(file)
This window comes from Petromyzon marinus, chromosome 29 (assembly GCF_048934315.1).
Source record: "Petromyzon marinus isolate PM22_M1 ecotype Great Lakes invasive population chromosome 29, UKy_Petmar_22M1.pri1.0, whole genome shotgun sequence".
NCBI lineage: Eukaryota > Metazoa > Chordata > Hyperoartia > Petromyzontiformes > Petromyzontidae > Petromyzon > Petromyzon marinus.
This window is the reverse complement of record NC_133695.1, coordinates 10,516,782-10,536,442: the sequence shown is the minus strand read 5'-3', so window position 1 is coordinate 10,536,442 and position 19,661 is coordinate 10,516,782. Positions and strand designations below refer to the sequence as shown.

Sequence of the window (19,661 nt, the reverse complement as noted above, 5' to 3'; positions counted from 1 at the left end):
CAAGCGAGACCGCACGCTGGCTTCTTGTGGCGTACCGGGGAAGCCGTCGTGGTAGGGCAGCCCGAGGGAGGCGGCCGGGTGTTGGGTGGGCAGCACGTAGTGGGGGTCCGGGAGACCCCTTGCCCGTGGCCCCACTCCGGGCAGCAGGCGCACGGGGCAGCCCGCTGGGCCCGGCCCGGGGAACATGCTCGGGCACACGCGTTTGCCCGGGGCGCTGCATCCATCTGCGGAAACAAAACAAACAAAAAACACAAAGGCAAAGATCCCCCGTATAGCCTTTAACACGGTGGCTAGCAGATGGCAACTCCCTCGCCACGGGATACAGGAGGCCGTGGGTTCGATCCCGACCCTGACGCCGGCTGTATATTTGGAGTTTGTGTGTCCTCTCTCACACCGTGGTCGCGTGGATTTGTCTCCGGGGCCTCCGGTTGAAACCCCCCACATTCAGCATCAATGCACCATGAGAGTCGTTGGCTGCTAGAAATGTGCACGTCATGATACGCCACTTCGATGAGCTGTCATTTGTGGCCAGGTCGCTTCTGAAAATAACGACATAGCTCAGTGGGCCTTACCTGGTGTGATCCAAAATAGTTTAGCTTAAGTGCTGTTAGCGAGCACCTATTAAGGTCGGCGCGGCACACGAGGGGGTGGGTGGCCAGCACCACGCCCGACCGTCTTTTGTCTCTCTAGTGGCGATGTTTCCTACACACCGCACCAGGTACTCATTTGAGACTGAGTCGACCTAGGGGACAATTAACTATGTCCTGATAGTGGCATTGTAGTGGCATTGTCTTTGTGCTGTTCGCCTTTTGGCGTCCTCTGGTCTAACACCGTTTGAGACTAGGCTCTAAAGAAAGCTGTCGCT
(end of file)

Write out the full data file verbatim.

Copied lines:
This window comes from Petromyzon marinus, chromosome 29 (assembly GCF_048934315.1).
Source record: "Petromyzon marinus isolate PM22_M1 ecotype Great Lakes invasive population chromosome 29, UKy_Petmar_22M1.pri1.0, whole genome shotgun sequence".
NCBI lineage: Eukaryota > Metazoa > Chordata > Hyperoartia > Petromyzontiformes > Petromyzontidae > Petromyzon > Petromyzon marinus.
This window is the reverse complement of record NC_133695.1, coordinates 10,516,782-10,536,442: the sequence shown is the minus strand read 5'-3', so window position 1 is coordinate 10,536,442 and position 19,661 is coordinate 10,516,782. Positions and strand designations below refer to the sequence as shown.

Sequence of the window (19,661 nt, the reverse complement as noted above, 5' to 3'; positions counted from 1 at the left end):
CAAGCGAGACCGCACGCTGGCTTCTTGTGGCGTACCGGGGAAGCCGTCGTGGTAGGGCAGCCCGAGGGAGGCGGCCGGGTGTTGGGTGGGCAGCACGTAGTGGGGGTCCGGGAGACCCCTTGCCCGTGGCCCCACTCCGGGCAGCAGGCGCACGGGGCAGCCCGCTGGGCCCGGCCCGGGGAACATGCTCGGGCACACGCGTTTGCCCGGGGCGCTGCATCCATCTGCGGAAACAAAACAAACAAAAAACACAAAGGCAAAGATCCCCCGTATAGCCTTTAACACGGTGGCTAGCAGATGGCAACTCCCTCGCCACGGGATACAGGAGGCCGTGGGTTCGATCCCGACCCTGACGCCGGCTGTATATTTGGAGTTTGTGTGTCCTCTCTCACACCGTGGTCGCGTGGATTTGTCTCCGGGGCCTCCGGTTGAAACCCCCCACATTCAGCATCAATGCACCATGAGAGTCGTTGGCTGCTAGAAATGTGCACGTCATGATACGCCACTTCGATGAGCTGTCATTTGTGGCCAGGTCGCTTCTGAAAATAACGACATAGCTCAGTGGGCCTTACCTGGTGTGATCCAAAATAGTTTAGCTTAAGTGCTGTTAGCGAGCACCTATTAAGGTCGGCGCGGCACACGAGGGGGTGGGTGGCCAGCACCACGCCCGACCGTCTTTTGTCTCTCTAGTGGCGATGTTTCCTACACACCGCACCAGGTACTCATTTGAGACTGAGTCGACCTAGGGGACAATTAACTATGTCCTGATAGTGGCATTGTAGTGGCATTGTCTTTGTGCTGTTCGCCTTTTGGCGTCCTCTGGTCTAACACCGTTTGAGACTAGGCTCTAAAGAAAGCTGTCGCT